Former testimony: identity of parties prong.
Req’t of identity of parties
Traditional view – The traditional view is quite narrow and requires complete identity between the parties; i.e., both of the present parties (the proponent of the evidence and the adversary) must have been parties to the former action for the testimony to be admissible.
Modern trend – The modern trend of authority in the states (but not in federal practice) is to reject the “identity of parties” req’t in favor of Wigmore’s looser test of identity of interest and motive. Under this test, a report of testimony given in a prior trial is admissible whenever the adverse party in the prior trial had an opportunity and similar motive to cross-examine the declarant as does the adverse party in the present proceeding.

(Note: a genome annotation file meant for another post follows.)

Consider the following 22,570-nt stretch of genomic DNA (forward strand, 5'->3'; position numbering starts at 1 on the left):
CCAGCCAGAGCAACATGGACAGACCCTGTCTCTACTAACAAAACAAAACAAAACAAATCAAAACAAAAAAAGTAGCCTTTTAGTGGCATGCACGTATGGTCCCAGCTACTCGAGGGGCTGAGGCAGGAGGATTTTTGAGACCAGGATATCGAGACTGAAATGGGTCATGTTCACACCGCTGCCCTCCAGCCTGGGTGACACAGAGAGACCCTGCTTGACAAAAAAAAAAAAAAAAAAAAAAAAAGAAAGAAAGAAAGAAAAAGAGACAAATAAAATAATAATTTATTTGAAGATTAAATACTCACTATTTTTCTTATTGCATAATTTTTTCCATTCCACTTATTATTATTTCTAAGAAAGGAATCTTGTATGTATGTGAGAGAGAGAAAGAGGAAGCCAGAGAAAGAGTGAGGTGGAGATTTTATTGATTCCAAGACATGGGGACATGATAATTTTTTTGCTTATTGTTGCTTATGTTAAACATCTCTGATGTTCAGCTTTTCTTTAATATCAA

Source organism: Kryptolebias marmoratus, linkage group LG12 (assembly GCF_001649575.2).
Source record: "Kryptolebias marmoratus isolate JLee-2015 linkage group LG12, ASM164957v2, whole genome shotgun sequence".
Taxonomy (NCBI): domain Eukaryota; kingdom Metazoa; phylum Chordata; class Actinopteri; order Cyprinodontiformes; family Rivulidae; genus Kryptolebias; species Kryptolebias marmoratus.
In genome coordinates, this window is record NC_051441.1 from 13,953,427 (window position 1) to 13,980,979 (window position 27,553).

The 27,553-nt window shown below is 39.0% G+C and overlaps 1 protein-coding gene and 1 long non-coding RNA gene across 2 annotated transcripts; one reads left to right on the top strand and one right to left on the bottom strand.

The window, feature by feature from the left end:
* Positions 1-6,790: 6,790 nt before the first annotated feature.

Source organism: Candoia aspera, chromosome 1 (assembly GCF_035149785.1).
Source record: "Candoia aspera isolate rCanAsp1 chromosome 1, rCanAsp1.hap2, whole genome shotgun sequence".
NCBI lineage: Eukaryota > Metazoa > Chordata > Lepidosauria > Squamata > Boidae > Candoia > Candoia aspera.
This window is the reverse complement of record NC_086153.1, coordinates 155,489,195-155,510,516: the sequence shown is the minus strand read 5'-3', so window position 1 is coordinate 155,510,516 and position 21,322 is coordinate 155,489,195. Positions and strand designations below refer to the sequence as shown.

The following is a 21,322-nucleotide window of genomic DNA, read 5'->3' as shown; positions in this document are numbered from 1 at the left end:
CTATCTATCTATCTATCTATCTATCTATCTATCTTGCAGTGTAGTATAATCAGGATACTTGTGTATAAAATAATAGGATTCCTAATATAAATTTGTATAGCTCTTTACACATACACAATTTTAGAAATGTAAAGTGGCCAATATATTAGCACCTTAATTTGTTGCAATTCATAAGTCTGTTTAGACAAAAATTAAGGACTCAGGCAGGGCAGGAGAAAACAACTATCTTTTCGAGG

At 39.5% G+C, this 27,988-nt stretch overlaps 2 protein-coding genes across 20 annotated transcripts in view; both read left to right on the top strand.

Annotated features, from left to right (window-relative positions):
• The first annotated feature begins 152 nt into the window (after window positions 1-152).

Federal Rules approach – Under the FRE, a witness’s recorded testimony from some earlier trial, deposition, or proceeding is admissible only if the party against whom it is now being offered (i) was a party to the earlier trial or proceeding (or a predecessor in interest if a civil action); (ii) had an opportunity to examine the witness at that time; and (iii) had a similar motive to develop the witness’s testimony (by direct or cross-examination) as that which he now has.